SHARON BOLTON spotted “those funky tags” — known formally as two-dimensional bar codes — when she took her college-age daughter to catch a train at the Rensselaer rail station in Albany last week.
“I looked up and saw these little black-and-white boxes on the lime green wall,” said Ms. Bolton, a graphic artist from Saratoga Springs, N.Y., “and right away I knew they were those funky tags where you click and connect to a Web site.”
She was one of the 4,500 people daily riding Albany’s buses or passing through its rail stations that are the focus of a test of the visibility and effectiveness of 2-D bar code technology. The promotion is being conducted by the Lamar Advertising Company, one of the country’s largest outdoor advertising businesses.
Albany’s transit system has been blanketed with the bar codes — also called quick response or QR bar codes — which consumers can scan with their smartphone and, within seconds, connect to a Web site, photo or video. In the Albany test, users access QRiousAlbany.com, where they can register for a contest to win an iPad.
“Several national clients asked us about using this technology in their advertising, so we decided to see how well it works,” said Clifford B. Wohl, vice president and general manager of Lamar Transit Advertising, the part of the company dealing with transit systems.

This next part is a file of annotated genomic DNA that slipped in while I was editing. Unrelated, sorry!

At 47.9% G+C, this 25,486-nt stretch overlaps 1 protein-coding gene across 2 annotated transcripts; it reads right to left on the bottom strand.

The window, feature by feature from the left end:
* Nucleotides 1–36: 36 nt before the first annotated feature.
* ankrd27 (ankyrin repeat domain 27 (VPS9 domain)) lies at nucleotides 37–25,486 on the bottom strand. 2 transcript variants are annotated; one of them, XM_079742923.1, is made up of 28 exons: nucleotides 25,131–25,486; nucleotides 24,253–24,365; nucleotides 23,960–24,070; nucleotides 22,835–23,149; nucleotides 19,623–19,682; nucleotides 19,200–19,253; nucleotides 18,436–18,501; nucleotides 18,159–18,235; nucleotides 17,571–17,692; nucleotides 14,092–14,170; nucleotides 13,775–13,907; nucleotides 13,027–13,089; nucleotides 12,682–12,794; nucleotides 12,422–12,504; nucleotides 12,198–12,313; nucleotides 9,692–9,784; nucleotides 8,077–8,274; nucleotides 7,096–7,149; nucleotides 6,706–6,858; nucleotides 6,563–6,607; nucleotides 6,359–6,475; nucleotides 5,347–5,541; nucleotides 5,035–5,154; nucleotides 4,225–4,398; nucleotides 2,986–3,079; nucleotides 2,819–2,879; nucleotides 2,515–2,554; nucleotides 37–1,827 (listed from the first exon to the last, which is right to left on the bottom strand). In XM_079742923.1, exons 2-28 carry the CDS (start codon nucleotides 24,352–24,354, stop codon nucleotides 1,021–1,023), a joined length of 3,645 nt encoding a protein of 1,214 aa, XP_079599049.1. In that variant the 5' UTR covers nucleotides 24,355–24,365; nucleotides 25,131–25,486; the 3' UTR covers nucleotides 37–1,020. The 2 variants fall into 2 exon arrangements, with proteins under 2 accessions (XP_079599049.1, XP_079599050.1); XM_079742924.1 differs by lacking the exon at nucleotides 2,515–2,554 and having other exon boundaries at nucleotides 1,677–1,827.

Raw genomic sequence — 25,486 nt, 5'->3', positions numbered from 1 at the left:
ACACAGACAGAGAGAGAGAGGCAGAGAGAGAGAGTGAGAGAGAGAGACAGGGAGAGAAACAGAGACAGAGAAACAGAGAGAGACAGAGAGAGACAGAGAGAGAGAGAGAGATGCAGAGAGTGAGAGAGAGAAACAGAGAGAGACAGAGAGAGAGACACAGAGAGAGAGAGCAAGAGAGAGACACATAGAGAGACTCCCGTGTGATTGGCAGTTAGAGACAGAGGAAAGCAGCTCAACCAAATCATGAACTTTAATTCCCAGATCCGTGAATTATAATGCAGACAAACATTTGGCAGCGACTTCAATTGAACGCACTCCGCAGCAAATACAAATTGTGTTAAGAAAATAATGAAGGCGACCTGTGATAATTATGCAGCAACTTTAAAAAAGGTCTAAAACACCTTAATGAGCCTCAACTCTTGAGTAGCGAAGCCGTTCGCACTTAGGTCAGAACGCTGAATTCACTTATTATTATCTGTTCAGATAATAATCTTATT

Bar code campaigns are cropping up in other transit hubs, as well. In Denver International Airport, for example, Colorado-based FirstBank began to offer this month a free download of an e-book to passengers scanning the bar code on posters mounted in terminal corridors.
The posters say “free books,” and mobile phone users scanning the code — a scattering of black-and-white boxes inside a larger square — are linked to a Web page with several e-book choices that can be downloaded at no cost. In the first two weeks, the most popular titles were “The Art of War,” “Treasure Island” and “The Autobiography of Benjamin Franklin,” according to Matt Best, a spokesman for the bank’s advertising agency, TDA Advertising & Design, in Boulder, Colo.
- Bar Codes Add Detail on Items in TV Ads (nytimes.com)